80+% of the people in the US HAD a good health insurance plan
Nope, 80% has a health insurance plan.
For society as a whole, we single payer countries tend to see better results. But per person, the healthcare in the US is the best. Assuming you have a good health insurance plan.
The last sentence here is the important one. And it means that, if you are either wealthy, or have a good job and no preexisting conditions (especially the kind that would stop you working for a bit) then you're better off in the USA. Or, to put it more cynically, US health insurance is a great deal, right up until the point where you need to make a claim.
Luckily, it's not too difficult to build a CPU which performs fully homomorphic operations. The math isn't even beyond high-school level (it's about on par with RSA). The primary issue right now is speed.
The primary issue with homomorphic encryption is speed, in the same way that the primary issue with running Quake 4 on EDSAC is speed. No one has come up with a general-purpose homomorphic encryption scheme that doesn't also come with a slowdown that is so many orders of magnitude that you would get faster results doing the work on your mobile phone than in Amazon's cloud with homomorphic encryption. There are some special-purpose schemes for simple database queries, but each primitive operation you need (at least) doubles the total dataset size (and insertion / deletion times).
A webmail provider (like Google) has to be able to see what your email is, even if only because they are sending you the HTML containing your emails
They have to store it. They have to provide a mechanism by which you can index it. They don't have to provide a mechanism to search all email on their servers, because that's not something email users want (or have access to), it's only something that they need for advertising. And it's difficult to implement. Email on Google servers is stored spread over a huge number of machines, in a number of datacentres. Implementing a search function that (quickly and efficiently and without impacting performance of email access and delivery) that lets you run arbitrary complex queries on this data is far from trivial (Google people have given some interesting talks over the years about how it works).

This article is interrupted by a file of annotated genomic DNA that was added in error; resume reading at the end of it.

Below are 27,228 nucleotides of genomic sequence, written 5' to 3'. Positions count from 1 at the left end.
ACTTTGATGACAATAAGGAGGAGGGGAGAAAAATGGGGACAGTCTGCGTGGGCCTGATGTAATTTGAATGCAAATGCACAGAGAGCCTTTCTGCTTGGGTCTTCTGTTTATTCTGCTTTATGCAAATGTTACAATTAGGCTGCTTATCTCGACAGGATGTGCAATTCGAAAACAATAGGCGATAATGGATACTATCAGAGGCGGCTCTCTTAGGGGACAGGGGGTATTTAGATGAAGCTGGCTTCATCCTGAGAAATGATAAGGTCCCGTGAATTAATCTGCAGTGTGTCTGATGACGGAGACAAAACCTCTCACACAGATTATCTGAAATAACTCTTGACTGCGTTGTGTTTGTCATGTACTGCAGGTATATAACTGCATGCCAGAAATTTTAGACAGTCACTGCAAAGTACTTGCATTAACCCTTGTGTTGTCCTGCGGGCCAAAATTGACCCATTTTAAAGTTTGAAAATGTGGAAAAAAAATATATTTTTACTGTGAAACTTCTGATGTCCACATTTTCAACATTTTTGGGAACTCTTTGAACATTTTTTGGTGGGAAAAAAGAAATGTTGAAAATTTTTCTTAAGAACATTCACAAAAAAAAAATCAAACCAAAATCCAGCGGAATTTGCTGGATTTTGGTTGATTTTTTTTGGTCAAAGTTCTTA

Everything Ive seen suggests that the Google et al taps were done via tapping at the ISP level or else sending NSLs, neither of which a company can really do much about so long as they are based in the US.
They send NSLs, and what do you think they say? The NSA says 'give us access to the search infrastructure that you've built for your emails'. Now they can run queries like 'who sent an email containing these keywords in the last year' or 'what is the transitive closure of correspondents with this email address'. If Google didn't already have the infrastructure for running these queries, they'd be able to reply 'we don't have the ability to do that and it will cost several million dollars to implement', but they'd already built it.
While Im not happy with that, I fail to see how the use or lack thereof of XMPP somehow presents an obstacle to the NSA.
If a GTalk user comes under suspicion as a terrorist, then the NSA will request their entire social graph to a certain depth. If all of they are communicating solely with other GTalk users, then just searching the information Google has gives you everyone that has talked to anyone who has talked to the person under suspicion, and so on. If they've talked to other users on federated XMPP servers, then the NSA can't do anything passively. They get the single-hop information, but because XMPP traffic is encrypted by default they probably can't get anything from the remote server by passive interception. So they have to either compromise the remote server (risky if they're discovered) or send another NSL. Both are within their capabilities, but now it becomes a matter of actively investigating someone, rather than passively scooping up all of the available data.
Just back off the ones carrying SA-80s and AR-15s, there's a good chap.
Anyone, police or otherwise, who is responsible for maintenance of an SA-80 is likely to be in a bad mood...
The trouble with opportunity is that it always comes disguised as hard work. -- Herbert V. Prochnow